Volkswagen's Audi division will replace the head of its Chinese operations as the luxury carmaker grapples with an accelerating sales decline in its key market.
Dietmar Voggenreiter, who has led Audi’s business in the world’s largest auto market since 2009, will leave his post at the end of the year and be replaced by Joachim Wedler, Audi said in the July edition of in-house newspaper “Audi Mobil.”
Wedler currently oversees Audi’s strategy on model lines.
VW’s flagship division is reviewing a 2015 target of delivering 600,000 cars in China after its sales slowed markedly in the first six months, culminating in a 5.8 percent drop in June.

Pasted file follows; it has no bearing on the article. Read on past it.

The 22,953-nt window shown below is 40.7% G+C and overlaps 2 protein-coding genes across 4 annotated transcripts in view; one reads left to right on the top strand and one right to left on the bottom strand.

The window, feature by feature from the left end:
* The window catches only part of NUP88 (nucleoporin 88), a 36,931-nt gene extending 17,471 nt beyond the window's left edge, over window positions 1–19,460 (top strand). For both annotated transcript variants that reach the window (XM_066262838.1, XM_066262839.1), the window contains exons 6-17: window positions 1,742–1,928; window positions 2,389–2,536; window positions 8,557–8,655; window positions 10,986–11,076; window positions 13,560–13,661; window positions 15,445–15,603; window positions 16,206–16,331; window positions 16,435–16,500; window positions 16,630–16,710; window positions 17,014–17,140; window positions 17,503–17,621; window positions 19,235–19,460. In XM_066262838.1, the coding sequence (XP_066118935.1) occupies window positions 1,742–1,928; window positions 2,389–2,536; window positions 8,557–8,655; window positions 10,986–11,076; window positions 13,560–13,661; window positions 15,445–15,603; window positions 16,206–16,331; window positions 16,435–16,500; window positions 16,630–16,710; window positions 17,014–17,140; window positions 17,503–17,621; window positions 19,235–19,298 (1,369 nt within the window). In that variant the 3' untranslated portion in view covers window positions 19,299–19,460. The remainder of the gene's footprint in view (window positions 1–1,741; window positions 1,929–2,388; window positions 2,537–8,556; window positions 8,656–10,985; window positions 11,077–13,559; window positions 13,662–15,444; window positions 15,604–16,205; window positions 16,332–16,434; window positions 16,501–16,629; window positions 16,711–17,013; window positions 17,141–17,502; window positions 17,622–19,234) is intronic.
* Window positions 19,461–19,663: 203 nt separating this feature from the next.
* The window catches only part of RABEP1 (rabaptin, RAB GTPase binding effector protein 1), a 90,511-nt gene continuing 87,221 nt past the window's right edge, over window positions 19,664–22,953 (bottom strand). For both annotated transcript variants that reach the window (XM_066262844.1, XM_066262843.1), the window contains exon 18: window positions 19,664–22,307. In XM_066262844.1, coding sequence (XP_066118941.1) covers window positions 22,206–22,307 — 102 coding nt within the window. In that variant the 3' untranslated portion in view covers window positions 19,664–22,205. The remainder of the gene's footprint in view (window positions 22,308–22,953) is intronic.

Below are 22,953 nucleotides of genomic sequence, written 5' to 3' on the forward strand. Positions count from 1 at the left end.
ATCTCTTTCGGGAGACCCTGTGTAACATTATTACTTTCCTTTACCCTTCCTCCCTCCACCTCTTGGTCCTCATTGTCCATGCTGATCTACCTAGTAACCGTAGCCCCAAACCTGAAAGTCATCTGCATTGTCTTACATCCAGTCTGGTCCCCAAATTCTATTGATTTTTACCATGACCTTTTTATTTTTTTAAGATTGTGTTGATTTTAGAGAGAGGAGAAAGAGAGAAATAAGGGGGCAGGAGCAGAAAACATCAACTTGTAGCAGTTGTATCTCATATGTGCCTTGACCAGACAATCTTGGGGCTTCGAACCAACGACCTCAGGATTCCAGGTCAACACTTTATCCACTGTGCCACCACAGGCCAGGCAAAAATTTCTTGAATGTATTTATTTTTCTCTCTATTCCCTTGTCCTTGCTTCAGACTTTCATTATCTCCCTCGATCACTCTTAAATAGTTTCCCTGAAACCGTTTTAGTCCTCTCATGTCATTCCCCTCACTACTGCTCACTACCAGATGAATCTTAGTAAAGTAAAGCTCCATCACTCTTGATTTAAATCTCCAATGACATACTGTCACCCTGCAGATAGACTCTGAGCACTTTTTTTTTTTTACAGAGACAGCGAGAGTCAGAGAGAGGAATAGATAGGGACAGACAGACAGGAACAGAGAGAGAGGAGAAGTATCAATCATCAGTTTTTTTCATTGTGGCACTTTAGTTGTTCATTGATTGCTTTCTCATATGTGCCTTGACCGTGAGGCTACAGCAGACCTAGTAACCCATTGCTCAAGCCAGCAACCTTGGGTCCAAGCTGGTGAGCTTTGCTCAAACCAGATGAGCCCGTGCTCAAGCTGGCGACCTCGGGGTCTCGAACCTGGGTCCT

The Ingolstadt-based carmaker said last week it would provide an update on its sales target for China when publishing financial results for the first half of 2015 on July 30.
Audi, China’s top-selling luxury-car maker and VW’s main profit contributor, may feel the Chinese slowdown of demand more strongly in coming years than German rivals BMW and Daimler, research firm IHS Automotive says.
After sales surged 147 percent to about 580,000 cars between 2010 and 2014, volume growth at Audi may slow to 25 percent over the 2014-2020 period, compared with 31 percent at BMW and 65 percent at Mercedes, according to IHS estimates.
That would take Audi’s sales to 725,000 by 2020, still above BMW’s 579,000 and Mercedes’ 458,000.
Audi dismissed the idea of any connection between the brand’s worsening performance in China and the departure of Voggenreiter, who will return to Audi’s German operations.
“That is completely unfounded,” a spokesman said.